Multimodal Mobility Planning in Vista, CA

  • Author: Laurel Schwartz
  • Date: March 14, 2024

In North San Diego County, the City of Vista is using a Federal Transit Administration (FTA) Areas of Persistent Poverty (AoPP) grant to make its largest multimodal center more easily accessible for pedestrians and cyclists.

Last year, fourteen people died on the train tracks in San Diego County. Currently, only one city in the 3.3 million-person county has a grade separation between railroad tracks, roads, and pedestrian walkways, which could prevent pedestrian collisions. One study found that grade separations can decrease train strikes by 93%.

In addition to the danger to pedestrians, The Vista’s Transit Center (VTC) is located on a major artery, often resulting in major delays when trains come through every fifteen minutes. Further, the VTC is near a local fire station that is often inhibited by train traffic.

“The City of Vista would like to take a detailed look at the way bus and train passengers are accessing and leaving the VTC,” Sam Hasenin, Traffic Engineering Manager for the City of Vista wrote in an email. The city wants to “develop a plan of improvements in the form of infrastructure projects that can be implemented to enhance access to the station using various modes such as walking, biking and microtransit,” he wrote.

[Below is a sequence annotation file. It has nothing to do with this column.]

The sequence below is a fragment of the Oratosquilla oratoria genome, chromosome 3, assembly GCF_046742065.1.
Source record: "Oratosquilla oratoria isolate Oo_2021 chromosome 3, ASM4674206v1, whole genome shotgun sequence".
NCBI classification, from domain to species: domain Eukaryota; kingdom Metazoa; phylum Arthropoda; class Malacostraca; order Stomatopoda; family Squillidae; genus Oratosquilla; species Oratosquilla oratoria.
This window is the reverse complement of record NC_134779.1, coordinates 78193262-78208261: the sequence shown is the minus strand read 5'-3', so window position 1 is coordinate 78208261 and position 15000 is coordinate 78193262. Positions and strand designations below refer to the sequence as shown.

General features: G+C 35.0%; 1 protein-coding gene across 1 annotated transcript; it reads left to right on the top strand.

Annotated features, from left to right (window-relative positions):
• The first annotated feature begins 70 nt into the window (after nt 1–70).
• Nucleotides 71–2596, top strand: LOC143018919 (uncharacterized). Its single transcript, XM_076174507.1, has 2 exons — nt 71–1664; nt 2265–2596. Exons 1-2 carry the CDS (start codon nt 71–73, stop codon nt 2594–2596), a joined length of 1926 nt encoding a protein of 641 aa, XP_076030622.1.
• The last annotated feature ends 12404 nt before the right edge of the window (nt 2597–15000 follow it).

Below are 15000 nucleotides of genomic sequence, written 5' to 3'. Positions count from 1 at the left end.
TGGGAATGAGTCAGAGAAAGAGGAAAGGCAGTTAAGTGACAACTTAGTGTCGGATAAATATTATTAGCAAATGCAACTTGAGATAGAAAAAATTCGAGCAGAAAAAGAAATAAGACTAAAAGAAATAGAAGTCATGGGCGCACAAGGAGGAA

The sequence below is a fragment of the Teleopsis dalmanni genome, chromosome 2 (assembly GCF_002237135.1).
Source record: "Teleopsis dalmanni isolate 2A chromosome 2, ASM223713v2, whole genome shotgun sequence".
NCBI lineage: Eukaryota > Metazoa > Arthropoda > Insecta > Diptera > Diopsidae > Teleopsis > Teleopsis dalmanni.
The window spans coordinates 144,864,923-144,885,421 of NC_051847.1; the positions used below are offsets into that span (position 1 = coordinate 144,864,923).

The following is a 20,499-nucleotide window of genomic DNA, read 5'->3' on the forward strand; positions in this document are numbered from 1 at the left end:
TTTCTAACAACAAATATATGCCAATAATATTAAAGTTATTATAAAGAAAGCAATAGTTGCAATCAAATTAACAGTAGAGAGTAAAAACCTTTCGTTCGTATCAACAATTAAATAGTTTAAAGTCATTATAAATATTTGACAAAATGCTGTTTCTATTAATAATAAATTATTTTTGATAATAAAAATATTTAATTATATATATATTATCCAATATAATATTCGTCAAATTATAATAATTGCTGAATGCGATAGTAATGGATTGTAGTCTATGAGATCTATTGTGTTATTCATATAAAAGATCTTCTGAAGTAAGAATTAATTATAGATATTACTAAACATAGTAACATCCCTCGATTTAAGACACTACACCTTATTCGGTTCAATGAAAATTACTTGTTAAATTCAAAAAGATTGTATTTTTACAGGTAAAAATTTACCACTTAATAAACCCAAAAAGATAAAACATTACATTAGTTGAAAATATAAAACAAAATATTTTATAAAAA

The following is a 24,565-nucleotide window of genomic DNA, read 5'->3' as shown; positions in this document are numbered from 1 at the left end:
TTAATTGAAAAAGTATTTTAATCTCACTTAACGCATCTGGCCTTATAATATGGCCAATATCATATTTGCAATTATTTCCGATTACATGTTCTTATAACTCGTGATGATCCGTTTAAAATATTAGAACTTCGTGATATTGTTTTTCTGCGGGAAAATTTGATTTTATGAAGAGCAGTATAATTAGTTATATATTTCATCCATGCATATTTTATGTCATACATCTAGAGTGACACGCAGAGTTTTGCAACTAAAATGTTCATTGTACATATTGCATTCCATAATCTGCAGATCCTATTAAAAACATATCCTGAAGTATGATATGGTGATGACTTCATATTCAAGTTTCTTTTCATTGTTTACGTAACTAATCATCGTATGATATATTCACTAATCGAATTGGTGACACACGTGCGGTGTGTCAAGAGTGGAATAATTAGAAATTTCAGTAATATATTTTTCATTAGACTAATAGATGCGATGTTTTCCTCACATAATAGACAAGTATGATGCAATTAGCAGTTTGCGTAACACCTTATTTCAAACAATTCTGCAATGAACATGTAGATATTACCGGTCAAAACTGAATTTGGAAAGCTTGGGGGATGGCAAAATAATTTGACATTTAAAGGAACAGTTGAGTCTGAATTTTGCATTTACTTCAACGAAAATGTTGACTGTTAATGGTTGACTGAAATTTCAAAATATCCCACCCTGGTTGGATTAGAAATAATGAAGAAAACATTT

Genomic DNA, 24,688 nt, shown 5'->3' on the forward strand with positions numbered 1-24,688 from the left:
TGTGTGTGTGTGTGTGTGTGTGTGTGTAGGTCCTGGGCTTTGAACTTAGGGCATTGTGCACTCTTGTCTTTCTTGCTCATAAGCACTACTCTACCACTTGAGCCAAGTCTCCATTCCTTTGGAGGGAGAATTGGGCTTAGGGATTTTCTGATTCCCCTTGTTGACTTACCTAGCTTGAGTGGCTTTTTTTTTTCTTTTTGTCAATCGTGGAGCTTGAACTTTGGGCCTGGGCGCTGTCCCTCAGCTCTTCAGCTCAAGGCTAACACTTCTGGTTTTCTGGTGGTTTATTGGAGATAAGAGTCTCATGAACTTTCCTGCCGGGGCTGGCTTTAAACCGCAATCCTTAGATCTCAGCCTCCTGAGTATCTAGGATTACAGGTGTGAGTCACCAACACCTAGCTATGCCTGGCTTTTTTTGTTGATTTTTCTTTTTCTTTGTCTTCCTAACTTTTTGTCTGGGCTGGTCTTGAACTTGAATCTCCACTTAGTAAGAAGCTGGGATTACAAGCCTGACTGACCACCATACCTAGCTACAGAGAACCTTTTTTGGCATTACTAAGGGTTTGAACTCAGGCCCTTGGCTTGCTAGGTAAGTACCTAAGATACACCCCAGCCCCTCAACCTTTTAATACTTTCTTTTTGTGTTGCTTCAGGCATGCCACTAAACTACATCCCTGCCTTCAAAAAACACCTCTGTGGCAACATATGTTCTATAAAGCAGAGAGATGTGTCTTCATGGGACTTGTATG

Community Outreach and Impact

The median home price in Vista, CA is $875,000, up 10.4% since last year (the US median home price is $417,700). That’s a major obstacle in a community where the median household income $88,715. The area around the VTC experiences persistent poverty, which makes it eligible for support under the federal Justice 40 Initiative, including the FTA’s AoPP program.

Vista, which is currently updating its General Plan, Vista 2050, holds regular workshops to solicit community feedback in both English and Spanish. Workshops are held online, and in the city’s different districts. As the City outlines the VTC, they plan to hold a community meeting with transit system users to better understand the issues they experience. When the City has outlined specific solution options, they will have a second meeting to gather additional input.

The community looks forward to this investment in its infrastructure benefitting the local economy and quality of life. “I’m thrilled to help bring additional affordable, safe, and accessible transportation options to Vista,” said Rep. Mike Levin, who represents the area in the US House of Representatives.  “This funding will benefit everyone who uses transportation infrastructure in the area, including the over 9,000 people living within a half-mile radius of the Vista Transit Center.”

Further, this project will help reduce single-occupancy vehicle trips, helping curbing pollution, and creating a safer mobility environment. “A grade separation…reduces congestion, which contributes to red light running and rear-end type vehicle crashes,” wrote Hasenin.


As Hasenin and his team begin upgrading this multimodal stop, he is mindful of the importance of partnerships. “Issues faced by current transit users are likely keeping prospective transit users from switching from the single-occupancy vehicle mode to transit,” he wrote.


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